When we last left our heros of the Washington Press Corps, they were basking in the glow of finally doing their jobs by holding Scottie's pudgy little feet to the fire. So how have some of the big papers followed up yesterday's stirrings? The LAT went with a front page story that talks to the people who are willing to talk on the record: Democrats. In their op-ed section, Robert Scheer connects thedots and doesn't pull any punches:
If you can't shoot the messenger, take aim at his wife.
That clearly was the intent of White House Deputy Chief of Staff Karl Rove in leaking to a reporter that former Ambassador Joseph C. Wilson IV's wife, Valerie Plame, was a CIA agent. <b> To try to conceal the fact that the president had lied to the American public about Iraq's weapons of mass destruction program,</b> Rove attempted to destroy the credibility of two national security veterans and send an intimidating message to any other government officials preparing to publicly tell the truth.
That and the collection of Downing Street Memos should be nailed to the desk of every political reporter in the country today.
The NYT did a good job providing context and background in this feature that lists Plame Leak highlights from past WH press conferences and briefings. But it put Richard Stevenson on the front page with his report of the briefing, which brings their score way down. Apparently frightened by the tone of yesterday's briefing and worried that the WH wasn't able to get it's point across, Stevenson helpfully gave space to a few anonymous sources:
But in private, several prominent Republicans said they were concerned about the possible effects on Mr. Bush and his agenda, in part because Mr. Rove's stature makes him such a tempting target for Democrats.
"Knowing Rove, he's still having eight different policy meetings and sticking to his game plan," said one veteran Republican strategist in Washington who often works with the White House. "But this issue now is looming, and as they peel away another layer of the onion, there's a lot of consternation. Rove needs to be on his A game now, not huddled with lawyers and press people."
Grrrrr ..."game plan" "A game"! There's some of that comic book action-packed language that Stevenson loves. The brave Republicans refuse to back down. They just refuse to be identified. And there's more:
Mr. Rove made no public comment. A senior administration official, who spoke on the condition of anonymity because the White House now says its official position is not to comment on the case while it is under investigation by a federal special prosecutor, said Mr. Rove had gone about his business as usual on Monday. The official said Mr. Rove had held his regular meetings with Mr. Bush and other top White House aides, and was deeply involved in preparations for the Supreme Court nomination and efforts to push several major pieces of legislation through Congress this month.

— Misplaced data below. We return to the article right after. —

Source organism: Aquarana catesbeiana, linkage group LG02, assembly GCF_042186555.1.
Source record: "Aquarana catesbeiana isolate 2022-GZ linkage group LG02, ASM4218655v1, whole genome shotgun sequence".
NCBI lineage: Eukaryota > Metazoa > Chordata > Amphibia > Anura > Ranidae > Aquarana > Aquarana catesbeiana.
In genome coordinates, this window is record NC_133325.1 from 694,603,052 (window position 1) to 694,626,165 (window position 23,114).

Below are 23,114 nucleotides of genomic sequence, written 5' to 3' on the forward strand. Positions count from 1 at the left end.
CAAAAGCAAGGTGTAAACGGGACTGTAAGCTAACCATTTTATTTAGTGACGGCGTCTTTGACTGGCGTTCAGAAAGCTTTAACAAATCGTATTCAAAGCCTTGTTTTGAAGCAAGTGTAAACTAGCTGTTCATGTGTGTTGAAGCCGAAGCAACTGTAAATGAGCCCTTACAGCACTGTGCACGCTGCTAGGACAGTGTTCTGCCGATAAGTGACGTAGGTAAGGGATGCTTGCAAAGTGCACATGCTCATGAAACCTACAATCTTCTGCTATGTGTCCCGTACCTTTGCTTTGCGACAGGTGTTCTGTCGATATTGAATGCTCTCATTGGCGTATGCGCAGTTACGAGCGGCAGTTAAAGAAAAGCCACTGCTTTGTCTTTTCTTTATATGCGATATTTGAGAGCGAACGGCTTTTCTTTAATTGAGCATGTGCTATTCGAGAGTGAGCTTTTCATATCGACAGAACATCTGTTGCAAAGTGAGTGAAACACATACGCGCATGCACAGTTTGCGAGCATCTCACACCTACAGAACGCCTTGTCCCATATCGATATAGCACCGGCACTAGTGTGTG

I'm guessing that source is Rove. He knows he doesn't have to worry about swearing the crew at the NYT to super double cross-my-heart secrecy when he wants to get a message out. And this is just the kind of message Stevenson loves: Big brave Rove's not worried about Scottie having to take some flak. That's what that little punk is paid for.
Stevenson ends his story by assuring us that Rove is 100% not guilty:
The e-mail message from Mr. Cooper to his bureau chief describing a brief conversation with Mr. Rove, first reported in Newsweek, does not by itself establish that Mr. Rove knew Ms. Wilson's covert status or that the government was taking measures to protect her.
Based on the e-mail message, Mr. Rove's disclosures are not criminal, said Bruce S. Sanford, a Washington lawyer who helped write the law and submitted a brief on behalf of several news organizations concerning it to the appeals court hearing the case of Mr. Cooper and Judith Miller, an investigative reporter for The New York Times.
"It is clear that Karl Rove's conversation with Matt Cooper does not fall into that category" of criminal conduct, Mr. Sanford said. "That's not 'knowing.' It doesn't even come close."
There has been some dispute, moreover, about just how secret a secret agent Ms. Wilson was.
Rove didn't "know." They guy who wrote the law told me so. Plame had a desk job! How secret is that? Ketchum Points all around!
In retrospect, it appears clear that many White House statements about the case were carefully constructed -- giving the impression of being general denials even as the words were narrowly focused on specific allegations. During briefings, McClellan repeatedly challenged reporters to provide him "specific information" when asking about Rove, and he frequently limited his answers about White House involvement in the case to mean the act of leaking classified information. On a few occasions, however, he offered broad denials about Rove and other top aides.
Dana Milbank: Good afternoon. There's war in Iraq, bombs in London, a Supreme Court vacancy -- and all Washington cares about is what Karl Rove said two years ago to Matt Cooper. So let's get on with Topic A.